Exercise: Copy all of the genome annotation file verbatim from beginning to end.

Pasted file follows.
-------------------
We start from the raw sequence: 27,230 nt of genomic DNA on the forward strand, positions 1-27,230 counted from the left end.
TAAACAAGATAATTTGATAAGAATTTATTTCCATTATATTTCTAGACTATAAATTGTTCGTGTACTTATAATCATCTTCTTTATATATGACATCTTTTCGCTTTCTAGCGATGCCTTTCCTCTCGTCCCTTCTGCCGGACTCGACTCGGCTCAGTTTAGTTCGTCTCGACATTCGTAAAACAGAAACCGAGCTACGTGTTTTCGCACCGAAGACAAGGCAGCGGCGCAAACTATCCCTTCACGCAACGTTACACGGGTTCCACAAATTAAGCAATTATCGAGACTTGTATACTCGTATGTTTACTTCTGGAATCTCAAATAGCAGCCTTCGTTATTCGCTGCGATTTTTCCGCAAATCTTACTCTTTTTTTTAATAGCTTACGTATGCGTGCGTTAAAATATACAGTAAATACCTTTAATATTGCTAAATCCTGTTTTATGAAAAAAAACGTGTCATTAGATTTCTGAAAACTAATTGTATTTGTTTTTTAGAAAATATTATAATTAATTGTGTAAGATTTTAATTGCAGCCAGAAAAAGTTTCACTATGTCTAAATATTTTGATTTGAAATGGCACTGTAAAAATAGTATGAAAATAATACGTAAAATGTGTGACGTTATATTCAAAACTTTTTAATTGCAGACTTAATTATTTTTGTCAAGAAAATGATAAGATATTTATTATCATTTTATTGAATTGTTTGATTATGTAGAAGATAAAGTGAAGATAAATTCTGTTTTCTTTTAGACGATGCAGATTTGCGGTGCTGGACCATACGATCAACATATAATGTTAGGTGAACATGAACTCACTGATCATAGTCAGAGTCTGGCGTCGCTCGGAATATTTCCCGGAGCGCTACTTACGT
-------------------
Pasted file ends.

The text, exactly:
We start from the raw sequence: 27,230 nt of genomic DNA on the forward strand, positions 1-27,230 counted from the left end.
TAAACAAGATAATTTGATAAGAATTTATTTCCATTATATTTCTAGACTATAAATTGTTCGTGTACTTATAATCATCTTCTTTATATATGACATCTTTTCGCTTTCTAGCGATGCCTTTCCTCTCGTCCCTTCTGCCGGACTCGACTCGGCTCAGTTTAGTTCGTCTCGACATTCGTAAAACAGAAACCGAGCTACGTGTTTTCGCACCGAAGACAAGGCAGCGGCGCAAACTATCCCTTCACGCAACGTTACACGGGTTCCACAAATTAAGCAATTATCGAGACTTGTATACTCGTATGTTTACTTCTGGAATCTCAAATAGCAGCCTTCGTTATTCGCTGCGATTTTTCCGCAAATCTTACTCTTTTTTTTAATAGCTTACGTATGCGTGCGTTAAAATATACAGTAAATACCTTTAATATTGCTAAATCCTGTTTTATGAAAAAAAACGTGTCATTAGATTTCTGAAAACTAATTGTATTTGTTTTTTAGAAAATATTATAATTAATTGTGTAAGATTTTAATTGCAGCCAGAAAAAGTTTCACTATGTCTAAATATTTTGATTTGAAATGGCACTGTAAAAATAGTATGAAAATAATACGTAAAATGTGTGACGTTATATTCAAAACTTTTTAATTGCAGACTTAATTATTTTTGTCAAGAAAATGATAAGATATTTATTATCATTTTATTGAATTGTTTGATTATGTAGAAGATAAAGTGAAGATAAATTCTGTTTTCTTTTAGACGATGCAGATTTGCGGTGCTGGACCATACGATCAACATATAATGTTAGGTGAACATGAACTCACTGATCATAGTCAGAGTCTGGCGTCGCTCGGAATATTTCCCGGAGCGCTACTTACGT